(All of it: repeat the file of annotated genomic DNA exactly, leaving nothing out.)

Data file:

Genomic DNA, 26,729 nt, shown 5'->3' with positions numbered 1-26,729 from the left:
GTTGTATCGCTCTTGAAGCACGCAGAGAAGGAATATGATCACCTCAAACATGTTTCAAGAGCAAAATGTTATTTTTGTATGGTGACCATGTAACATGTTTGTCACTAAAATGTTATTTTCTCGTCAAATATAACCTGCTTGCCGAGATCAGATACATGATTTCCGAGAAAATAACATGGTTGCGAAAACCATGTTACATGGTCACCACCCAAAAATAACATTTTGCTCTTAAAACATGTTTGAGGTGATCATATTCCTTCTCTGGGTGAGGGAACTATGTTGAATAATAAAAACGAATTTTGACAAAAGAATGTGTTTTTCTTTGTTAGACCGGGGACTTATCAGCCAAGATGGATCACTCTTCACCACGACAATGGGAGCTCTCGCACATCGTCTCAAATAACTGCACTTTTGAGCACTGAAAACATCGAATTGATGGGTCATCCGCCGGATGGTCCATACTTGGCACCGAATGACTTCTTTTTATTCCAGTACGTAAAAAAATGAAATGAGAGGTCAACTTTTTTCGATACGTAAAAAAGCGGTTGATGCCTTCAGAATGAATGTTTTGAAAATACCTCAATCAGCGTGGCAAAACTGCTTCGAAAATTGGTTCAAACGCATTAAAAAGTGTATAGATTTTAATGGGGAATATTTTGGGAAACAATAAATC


Genomic DNA, 26,729 nt, shown 5'->3' with positions numbered 1-26,729 from the left:
GTTGTATCGCTCTTGAAGCACGCAGAGAAGGAATATGATCACCTCAAACATGTTTCAAGAGCAAAATGTTATTTTTGTATGGTGACCATGTAACATGTTTGTCACTAAAATGTTATTTTCTCGTCAAATATAACCTGCTTGCCGAGATCAGATACATGATTTCCGAGAAAATAACATGGTTGCGAAAACCATGTTACATGGTCACCACCCAAAAATAACATTTTGCTCTTAAAACATGTTTGAGGTGATCATATTCCTTCTCTGGGTGAGGGAACTATGTTGAATAATAAAAACGAATTTTGACAAAAGAATGTGTTTTTCTTTGTTAGACCGGGGACTTATCAGCCAAGATGGATCACTCTTCACCACGACAATGGGAGCTCTCGCACATCGTCTCAAATAACTGCACTTTTGAGCACTGAAAACATCGAATTGATGGGTCATCCGCCGGATGGTCCATACTTGGCACCGAATGACTTCTTTTTATTCCAGTACGTAAAAAAATGAAATGAGAGGTCAACTTTTTTCGATACGTAAAAAAGCGGTTGATGCCTTCAGAATGAATGTTTTGAAAATACCTCAATCAGCGTGGCAAAACTGCTTCGAAAATTGGTTCAAACGCATTAAAAAGTGTATAGATTTTAATGGGGAATATTTTGGGAAACAATAAATC